Stocks drop, banks worry, FedEx warns
NEW YORK » Wall Street took a tumble yesterday on renewed concerns about the financial sector and FedEx Corp.
's warning that weakening demand and surging fuel costs would weigh on profits in the coming year.
The Dow Jones industrial average finished down more than 130 points, after briefly dipping below the 12,000 mark for the first time since mid-March. All three major stock indexes finished down about 1 percent, as oil and bond prices jumped.
Unease about financials arose after several worrisome developments. Fifth Third Bancorp said it plans to cut its dividend by nearly two-thirds, raise $1 billion through an offering of preferred stock and generate another $1 billion through the sale of businesses. Fifth Third, a regional bank, fell $3.47, or 27 percent, to $9.26.
MF Global Ltd. predicted that tight credit spreads will weigh on its fiscal first-quarter earnings. The futures and options broker said it plans to sell $300 million in convertible securities to help pay down a loan due this year. MF Global fell $5.43, or 41 percent, to $7.83.
And although Morgan Stanley reported a slightly better-than-expected fiscal second-quarter profit, earnings at the nation's second-largest investment bank were still down 61 percent from a year earlier on declining revenue. Morgan Stanley rose 10 cents to $40.69.
Earlier, FedEx forecast that earnings for the fiscal year that began this month will fall well short of what Wall Street had been expecting. The shipper's prediction serves as the latest sign that oil prices, which have nearly doubled in the past year, are exacting a burdensome tax on businesses and consumers alike. The stock fell $1.73, or 2 percent, to $82.60.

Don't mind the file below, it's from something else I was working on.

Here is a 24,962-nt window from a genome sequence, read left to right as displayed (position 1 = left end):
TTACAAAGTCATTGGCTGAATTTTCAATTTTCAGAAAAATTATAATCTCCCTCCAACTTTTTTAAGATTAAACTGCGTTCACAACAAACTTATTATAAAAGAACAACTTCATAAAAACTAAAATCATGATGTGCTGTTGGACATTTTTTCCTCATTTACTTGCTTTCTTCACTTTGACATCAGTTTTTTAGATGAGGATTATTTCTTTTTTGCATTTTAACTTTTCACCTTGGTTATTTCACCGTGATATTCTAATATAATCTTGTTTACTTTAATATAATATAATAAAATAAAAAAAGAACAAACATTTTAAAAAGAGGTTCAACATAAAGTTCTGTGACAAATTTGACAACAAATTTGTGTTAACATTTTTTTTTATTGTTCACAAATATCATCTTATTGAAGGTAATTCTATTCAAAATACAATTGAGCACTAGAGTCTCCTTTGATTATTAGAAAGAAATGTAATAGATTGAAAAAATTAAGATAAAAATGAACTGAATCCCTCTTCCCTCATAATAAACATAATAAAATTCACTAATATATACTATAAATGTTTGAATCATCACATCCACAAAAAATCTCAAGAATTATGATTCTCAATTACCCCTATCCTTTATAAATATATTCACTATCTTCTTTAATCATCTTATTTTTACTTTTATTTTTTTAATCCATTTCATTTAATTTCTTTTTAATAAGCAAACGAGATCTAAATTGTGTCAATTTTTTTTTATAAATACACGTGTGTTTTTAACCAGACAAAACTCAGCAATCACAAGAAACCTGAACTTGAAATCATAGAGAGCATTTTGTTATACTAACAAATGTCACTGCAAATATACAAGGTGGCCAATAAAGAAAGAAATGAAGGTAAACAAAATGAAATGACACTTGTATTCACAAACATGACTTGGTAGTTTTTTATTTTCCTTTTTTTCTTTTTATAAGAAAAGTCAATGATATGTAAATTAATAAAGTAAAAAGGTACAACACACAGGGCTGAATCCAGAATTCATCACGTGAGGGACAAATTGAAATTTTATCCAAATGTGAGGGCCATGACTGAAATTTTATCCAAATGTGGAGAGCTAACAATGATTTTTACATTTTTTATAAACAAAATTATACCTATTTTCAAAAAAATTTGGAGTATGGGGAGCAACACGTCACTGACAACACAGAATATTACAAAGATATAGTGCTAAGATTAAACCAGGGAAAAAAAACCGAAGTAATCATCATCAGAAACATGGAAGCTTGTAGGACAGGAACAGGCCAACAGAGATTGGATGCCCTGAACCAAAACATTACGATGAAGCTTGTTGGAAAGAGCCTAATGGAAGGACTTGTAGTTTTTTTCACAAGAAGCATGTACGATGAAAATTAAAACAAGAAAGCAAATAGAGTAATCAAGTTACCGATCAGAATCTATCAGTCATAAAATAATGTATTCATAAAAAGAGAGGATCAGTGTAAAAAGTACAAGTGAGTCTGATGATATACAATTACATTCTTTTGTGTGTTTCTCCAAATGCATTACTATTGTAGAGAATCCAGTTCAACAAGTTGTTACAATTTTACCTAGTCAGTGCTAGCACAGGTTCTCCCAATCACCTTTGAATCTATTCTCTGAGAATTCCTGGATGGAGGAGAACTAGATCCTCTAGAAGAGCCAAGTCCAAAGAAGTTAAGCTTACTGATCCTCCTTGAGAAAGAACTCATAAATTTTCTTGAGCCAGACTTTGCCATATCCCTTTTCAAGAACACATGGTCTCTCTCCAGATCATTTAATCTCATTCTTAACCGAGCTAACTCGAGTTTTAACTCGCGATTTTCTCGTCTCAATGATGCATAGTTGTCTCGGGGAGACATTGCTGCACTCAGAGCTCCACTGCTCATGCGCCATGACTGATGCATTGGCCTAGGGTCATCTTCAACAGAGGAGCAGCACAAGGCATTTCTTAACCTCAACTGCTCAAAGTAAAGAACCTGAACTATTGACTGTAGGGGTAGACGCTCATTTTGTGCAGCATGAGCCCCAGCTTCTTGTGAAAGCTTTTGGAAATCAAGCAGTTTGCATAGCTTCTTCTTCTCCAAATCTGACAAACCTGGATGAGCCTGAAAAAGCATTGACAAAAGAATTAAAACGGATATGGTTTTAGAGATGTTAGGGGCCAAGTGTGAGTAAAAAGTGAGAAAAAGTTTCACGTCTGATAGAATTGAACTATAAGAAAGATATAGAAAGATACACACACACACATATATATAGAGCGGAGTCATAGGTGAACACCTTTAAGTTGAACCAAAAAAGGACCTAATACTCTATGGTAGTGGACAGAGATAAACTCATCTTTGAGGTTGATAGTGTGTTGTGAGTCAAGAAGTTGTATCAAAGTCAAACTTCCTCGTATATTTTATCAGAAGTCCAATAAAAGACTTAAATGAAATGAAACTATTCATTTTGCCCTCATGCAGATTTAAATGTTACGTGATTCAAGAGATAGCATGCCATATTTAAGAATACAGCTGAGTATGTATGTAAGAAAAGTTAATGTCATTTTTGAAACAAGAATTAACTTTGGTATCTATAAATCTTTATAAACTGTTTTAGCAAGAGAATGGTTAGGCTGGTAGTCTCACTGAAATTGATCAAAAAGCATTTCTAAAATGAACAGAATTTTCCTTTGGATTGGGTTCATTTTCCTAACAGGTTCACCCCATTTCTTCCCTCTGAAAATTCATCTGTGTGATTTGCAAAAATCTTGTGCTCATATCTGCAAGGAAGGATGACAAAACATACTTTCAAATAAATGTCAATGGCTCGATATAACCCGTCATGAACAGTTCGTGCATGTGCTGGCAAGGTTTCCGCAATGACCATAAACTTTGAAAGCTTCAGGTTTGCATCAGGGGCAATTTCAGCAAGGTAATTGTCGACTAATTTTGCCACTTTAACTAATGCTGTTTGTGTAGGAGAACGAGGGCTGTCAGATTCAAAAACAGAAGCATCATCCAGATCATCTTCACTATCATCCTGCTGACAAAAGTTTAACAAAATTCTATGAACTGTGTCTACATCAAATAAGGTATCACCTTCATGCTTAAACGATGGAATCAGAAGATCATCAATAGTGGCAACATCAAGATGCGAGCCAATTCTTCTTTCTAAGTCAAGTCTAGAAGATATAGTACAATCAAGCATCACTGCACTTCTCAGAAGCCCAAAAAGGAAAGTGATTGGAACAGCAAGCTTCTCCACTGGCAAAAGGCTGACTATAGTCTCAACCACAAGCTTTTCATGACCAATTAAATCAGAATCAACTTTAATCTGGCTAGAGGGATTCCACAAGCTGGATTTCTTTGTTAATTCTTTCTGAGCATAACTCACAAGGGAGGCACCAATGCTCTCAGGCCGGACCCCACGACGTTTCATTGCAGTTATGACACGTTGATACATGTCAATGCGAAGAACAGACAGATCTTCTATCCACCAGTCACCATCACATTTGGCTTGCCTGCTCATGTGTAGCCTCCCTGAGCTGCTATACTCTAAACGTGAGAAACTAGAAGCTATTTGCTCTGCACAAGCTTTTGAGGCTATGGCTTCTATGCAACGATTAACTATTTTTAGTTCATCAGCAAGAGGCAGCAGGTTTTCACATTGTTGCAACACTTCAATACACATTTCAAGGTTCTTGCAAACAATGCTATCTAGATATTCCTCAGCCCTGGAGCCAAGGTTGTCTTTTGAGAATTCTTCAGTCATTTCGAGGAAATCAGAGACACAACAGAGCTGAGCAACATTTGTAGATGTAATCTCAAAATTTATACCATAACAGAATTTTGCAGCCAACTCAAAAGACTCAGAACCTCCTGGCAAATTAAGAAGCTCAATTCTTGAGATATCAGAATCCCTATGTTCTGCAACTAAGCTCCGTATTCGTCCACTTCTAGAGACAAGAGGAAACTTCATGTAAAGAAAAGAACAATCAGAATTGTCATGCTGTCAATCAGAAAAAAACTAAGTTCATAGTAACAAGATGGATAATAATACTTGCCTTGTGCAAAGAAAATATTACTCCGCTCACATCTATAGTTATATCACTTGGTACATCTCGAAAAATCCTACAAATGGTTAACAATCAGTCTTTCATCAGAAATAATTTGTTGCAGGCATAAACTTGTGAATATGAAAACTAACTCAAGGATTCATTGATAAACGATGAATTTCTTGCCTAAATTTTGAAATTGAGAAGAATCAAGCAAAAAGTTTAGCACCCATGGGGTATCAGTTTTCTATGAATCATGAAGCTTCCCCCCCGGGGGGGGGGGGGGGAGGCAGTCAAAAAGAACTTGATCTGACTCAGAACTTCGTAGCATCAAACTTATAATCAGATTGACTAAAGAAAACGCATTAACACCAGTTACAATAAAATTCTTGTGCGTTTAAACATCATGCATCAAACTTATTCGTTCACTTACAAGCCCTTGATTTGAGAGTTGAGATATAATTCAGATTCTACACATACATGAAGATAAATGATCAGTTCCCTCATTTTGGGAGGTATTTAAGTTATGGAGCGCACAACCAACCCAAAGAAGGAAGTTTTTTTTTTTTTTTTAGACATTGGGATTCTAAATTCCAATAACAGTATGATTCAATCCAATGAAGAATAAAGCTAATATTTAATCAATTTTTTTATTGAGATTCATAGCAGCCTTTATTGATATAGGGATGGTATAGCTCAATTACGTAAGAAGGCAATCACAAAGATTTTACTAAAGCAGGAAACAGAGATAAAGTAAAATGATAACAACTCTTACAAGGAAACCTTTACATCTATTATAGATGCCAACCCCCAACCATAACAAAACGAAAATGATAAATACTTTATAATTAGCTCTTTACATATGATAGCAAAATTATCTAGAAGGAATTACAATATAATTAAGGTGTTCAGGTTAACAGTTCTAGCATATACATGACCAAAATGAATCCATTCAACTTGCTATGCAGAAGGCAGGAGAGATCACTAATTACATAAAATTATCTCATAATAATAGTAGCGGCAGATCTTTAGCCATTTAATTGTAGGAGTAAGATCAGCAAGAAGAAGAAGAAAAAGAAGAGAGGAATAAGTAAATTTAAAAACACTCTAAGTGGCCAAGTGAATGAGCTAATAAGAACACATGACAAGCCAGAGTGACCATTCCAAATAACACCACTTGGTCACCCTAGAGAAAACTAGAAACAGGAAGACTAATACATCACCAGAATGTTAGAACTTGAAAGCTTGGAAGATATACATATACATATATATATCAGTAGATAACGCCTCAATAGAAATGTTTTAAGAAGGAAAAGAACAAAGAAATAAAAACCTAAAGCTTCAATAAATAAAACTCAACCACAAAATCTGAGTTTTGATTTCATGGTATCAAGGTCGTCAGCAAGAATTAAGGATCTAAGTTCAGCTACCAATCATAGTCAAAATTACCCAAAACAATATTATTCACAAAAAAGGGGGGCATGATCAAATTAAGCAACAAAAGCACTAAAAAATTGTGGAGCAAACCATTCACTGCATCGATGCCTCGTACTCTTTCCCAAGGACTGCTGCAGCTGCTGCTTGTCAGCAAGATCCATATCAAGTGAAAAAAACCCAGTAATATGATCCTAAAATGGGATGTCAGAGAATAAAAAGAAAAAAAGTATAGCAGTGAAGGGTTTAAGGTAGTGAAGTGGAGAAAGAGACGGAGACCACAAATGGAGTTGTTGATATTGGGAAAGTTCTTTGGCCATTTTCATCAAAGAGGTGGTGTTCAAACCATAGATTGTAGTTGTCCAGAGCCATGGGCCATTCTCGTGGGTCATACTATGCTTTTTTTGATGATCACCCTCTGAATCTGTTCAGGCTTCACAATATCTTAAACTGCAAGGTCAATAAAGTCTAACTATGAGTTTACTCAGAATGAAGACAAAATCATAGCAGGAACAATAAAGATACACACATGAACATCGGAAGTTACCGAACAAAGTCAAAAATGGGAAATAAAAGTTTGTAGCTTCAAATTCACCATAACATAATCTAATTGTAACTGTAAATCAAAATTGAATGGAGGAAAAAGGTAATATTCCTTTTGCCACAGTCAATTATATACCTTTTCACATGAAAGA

"I think the news out of FedEx today really is starting to make people second guess some of the optimism that had been brewing over the last few weeks," said Craig Peckham, market strategist at Jefferies & Co. in New York.
The Dow fell 131.24, or 1.08 percent, to 12,029.06. The index briefly fell below 12,000 before recovering. The index hadn't traded below the 12,000 mark since March 18 and last closed below that level on March 17.
The Dow's decline follows its loss of more than 100 points on Tuesday.
Broader stock indicators also pulled back yesterday. The Standard & Poor's 500 index fell 13.12, or 0.97 percent, to 1,337.81, and the Nasdaq composite index fell 28.02, or 1.14 percent, to 2,429.71.
Declining issues outnumbered advancers by nearly 3 to 1 on the New York Stock Exchange, where volume came to 1.28 billion shares.
The Russell 2000 index of smaller companies fell 5.86, or 0.80 percent, to 730.71.
Light, sweet crude rose $2.67 to $136.68 a barrel on the New York Mercantile Exchange after the Energy Department said the nation's crude oil stockpiles fell less than expected last week but that gasoline supplies declined. Though often volatile, the weekly numbers have drawn increased attention in recent months as investors look for any clues about where energy prices are headed.
The yield on the benchmark 10-year Treasury note, which moves opposite its price, fell to 4.14 percent from 4.20 percent late Tuesday. The dollar was mixed against other major currencies, while gold prices rose.